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Topic: IDE - Ignoring '#ifndef' directive ?? (Read 365 times) previous topic - next topic


Using IDE 1.6.5 R2 I'm getting frustrated by ': multiple definition of ' type errors for a library .h file that has a conditional header i.e

#ifndef XYZ_H
#define XYZ_H



so I include <xyz.h> in my app, I also include "xyz.h" in my library class xyz.cpp file - and yet at compile time the IDE bitches about duplicate definition of items - which there shouldn't be if it was obeying the #ifndef directive.

Am I missing something here - I thought the purpose of #ifndef was to prevent multiple inclusion of code or definitions.

Once Only Headers - GCC


Am I missing something here
Yes, indeedy - your code!
The art of getting good answers lies in asking good questions.


I have it up elsewhere - should have linked - I'm currently messing around with definition locations but it is attached.

I've tried a few ways to handle the 'globals' as I am trying to avoid wasting space - i.e. a local .h in my application with 'extern' definitions but when I tried this the code didn't work - compiled but didn't work.

I think the library needs more autonomy though with less 'shared' - but again I'm trying to save space as a lot more will be going into this.  I'm just trying to 'relocate' variable definitions at the moment.

This is a combination of trying to understand how the code author was thinking, learning the math side of things and also building coding skills.

This is well known problem with IDE mutilating preproccessor directives in x.ino file.
It really acts differently in different releases.
In 1.6.6 older nightly build I am using I cannot use system (<system file>) includes in ANY "local" header files.
The system includes have to be in the main x.ino , but the local ("header file" ) are included properly no matter where they are.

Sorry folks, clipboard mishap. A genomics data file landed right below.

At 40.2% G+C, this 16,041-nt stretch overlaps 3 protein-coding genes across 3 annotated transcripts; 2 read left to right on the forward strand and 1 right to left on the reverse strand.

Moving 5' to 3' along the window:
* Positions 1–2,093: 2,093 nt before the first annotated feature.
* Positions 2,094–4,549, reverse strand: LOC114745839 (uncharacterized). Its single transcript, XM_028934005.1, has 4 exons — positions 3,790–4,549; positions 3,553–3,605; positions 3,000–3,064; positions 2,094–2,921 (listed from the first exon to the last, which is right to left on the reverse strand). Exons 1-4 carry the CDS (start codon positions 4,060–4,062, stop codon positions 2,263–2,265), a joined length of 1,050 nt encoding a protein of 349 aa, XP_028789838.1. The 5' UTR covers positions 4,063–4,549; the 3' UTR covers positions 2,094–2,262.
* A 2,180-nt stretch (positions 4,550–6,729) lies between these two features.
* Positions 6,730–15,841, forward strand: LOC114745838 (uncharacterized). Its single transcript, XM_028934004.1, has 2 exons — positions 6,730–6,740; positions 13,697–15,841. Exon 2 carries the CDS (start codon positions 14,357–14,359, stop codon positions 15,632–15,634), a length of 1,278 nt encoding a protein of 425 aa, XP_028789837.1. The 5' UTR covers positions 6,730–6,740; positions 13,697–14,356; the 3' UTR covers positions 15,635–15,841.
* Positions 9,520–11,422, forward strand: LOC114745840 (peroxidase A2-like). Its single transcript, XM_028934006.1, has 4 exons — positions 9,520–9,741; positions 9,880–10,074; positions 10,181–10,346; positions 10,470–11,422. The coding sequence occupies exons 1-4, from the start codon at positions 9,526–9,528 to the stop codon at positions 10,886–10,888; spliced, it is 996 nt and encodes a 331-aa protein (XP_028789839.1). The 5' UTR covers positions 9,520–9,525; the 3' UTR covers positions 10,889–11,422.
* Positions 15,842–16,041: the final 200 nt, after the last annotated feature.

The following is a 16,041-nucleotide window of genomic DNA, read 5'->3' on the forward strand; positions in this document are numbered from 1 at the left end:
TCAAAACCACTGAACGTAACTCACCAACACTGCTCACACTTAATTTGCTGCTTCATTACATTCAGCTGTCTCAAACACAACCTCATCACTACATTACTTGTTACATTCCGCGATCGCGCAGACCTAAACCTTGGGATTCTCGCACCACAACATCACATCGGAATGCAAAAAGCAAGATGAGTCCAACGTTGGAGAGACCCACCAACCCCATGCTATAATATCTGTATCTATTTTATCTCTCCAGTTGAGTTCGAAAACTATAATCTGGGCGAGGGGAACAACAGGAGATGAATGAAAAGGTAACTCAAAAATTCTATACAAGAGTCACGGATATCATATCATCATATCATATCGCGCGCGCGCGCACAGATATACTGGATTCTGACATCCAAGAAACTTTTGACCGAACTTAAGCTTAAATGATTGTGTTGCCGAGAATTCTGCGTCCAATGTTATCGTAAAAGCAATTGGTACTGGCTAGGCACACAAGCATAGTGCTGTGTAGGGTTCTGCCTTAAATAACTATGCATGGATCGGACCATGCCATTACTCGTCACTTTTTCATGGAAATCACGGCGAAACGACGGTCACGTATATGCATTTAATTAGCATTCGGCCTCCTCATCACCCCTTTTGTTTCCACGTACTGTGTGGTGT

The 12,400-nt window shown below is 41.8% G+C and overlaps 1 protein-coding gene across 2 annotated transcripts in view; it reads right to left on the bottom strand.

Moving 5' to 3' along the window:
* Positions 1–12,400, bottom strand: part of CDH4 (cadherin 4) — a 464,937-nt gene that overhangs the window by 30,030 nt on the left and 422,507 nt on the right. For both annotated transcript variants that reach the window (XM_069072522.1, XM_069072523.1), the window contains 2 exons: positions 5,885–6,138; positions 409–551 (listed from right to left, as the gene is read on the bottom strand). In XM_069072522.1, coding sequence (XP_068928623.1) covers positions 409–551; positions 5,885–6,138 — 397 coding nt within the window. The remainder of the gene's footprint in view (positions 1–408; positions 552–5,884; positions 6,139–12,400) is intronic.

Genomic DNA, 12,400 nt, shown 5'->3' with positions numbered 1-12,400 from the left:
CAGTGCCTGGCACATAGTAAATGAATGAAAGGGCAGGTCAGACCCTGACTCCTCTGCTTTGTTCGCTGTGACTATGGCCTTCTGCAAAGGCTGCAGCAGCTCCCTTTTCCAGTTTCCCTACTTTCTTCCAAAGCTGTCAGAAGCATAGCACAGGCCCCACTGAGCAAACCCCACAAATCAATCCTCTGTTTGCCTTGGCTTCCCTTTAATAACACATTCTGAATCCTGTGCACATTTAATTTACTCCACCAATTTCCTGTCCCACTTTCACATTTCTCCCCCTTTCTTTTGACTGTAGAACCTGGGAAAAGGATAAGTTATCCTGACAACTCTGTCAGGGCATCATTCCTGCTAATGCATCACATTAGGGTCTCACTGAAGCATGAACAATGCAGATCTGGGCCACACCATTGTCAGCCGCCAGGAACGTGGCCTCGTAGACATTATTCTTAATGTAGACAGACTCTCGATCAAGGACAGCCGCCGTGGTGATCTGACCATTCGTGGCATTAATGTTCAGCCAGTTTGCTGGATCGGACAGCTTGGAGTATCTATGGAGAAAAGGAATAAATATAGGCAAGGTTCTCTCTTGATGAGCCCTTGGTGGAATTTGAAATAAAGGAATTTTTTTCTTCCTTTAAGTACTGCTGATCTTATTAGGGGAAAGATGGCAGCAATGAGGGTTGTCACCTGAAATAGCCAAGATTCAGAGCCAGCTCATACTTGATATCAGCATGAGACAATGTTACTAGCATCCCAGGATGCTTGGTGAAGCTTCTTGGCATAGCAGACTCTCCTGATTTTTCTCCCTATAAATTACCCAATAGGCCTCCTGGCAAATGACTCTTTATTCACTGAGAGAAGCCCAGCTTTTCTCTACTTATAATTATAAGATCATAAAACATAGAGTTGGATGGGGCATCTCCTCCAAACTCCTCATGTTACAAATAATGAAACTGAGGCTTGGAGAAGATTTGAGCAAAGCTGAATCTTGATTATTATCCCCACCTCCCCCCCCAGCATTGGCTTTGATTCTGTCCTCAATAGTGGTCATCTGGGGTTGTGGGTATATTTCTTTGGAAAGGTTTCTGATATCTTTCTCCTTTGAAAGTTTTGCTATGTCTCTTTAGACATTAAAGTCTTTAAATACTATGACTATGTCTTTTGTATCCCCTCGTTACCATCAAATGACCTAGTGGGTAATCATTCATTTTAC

Your mileage will vary.
"Thunder is good, thunder is impressive; but it is lightning that does all the work"
Mark Twain

I do not read nor respond to thunderous posts.


I have moved stuff around and modified some of the function calls and now it compiles - but I still think there's a defect here based on everything I've read elsewhere.

The compiler should not be including anything inside #ifndef if the condition is not true - i.e. the block is already defined - regardless of what is there it should be created only once.


Where is the sketch that uses the header file?

Where are the error messages?
The art of getting good answers lies in asking good questions.


That sketch no longer exists, things have moved on.

Basically any ino that loads the library as posted i.e. MPU9150.h / MPU9150.cpp will show the error on my set up.


That sketch no longer exists, things have moved on.
You've changed the code. You don't like what you had to do, but you did not explain what you did, or why you don't like it. And, yet you don't want to post all of the code. Moving on seems like a really good idea.
The art of getting good answers lies in asking good questions.


"Moving on seems like a really good idea"
I don't get the attitude, not the first time I've encountered it here, I explained what I was doing and what I did - moving stuff around and changing functions

The original ino doesn't matter, even a basic ino containing only a reference to the library will show the compilers disregard of the directive.


Just what I suspected from the start even before seeing the code.
Variable definitions in a header file.


Code: [Select]

uint8_t Ascale = AFS_2G;     // AFS_2G, AFS_4G, AFS_8G, AFS_16G
uint8_t Gscale = GFS_250DPS; // GFS_250DPS, GFS_500DPS, GFS_1000DPS, GFS_2000DPS
float aRes, gRes, mRes;      // scale resolutions per LSB for the sensors

(and a lot more)

Of course you are going to get complaints about duplicate symbols, if you include this in two or more source files that are linked together.


Not ideal granted but why would they even be 'processed' if they are within an #ifndef #endif directive and have been defined once.


The source files are compiled separately. The header file has not been "already included" during each compilation.


Ah - so it is only #ifndef for the current file not for the project as a whole ... makes sense I guess.

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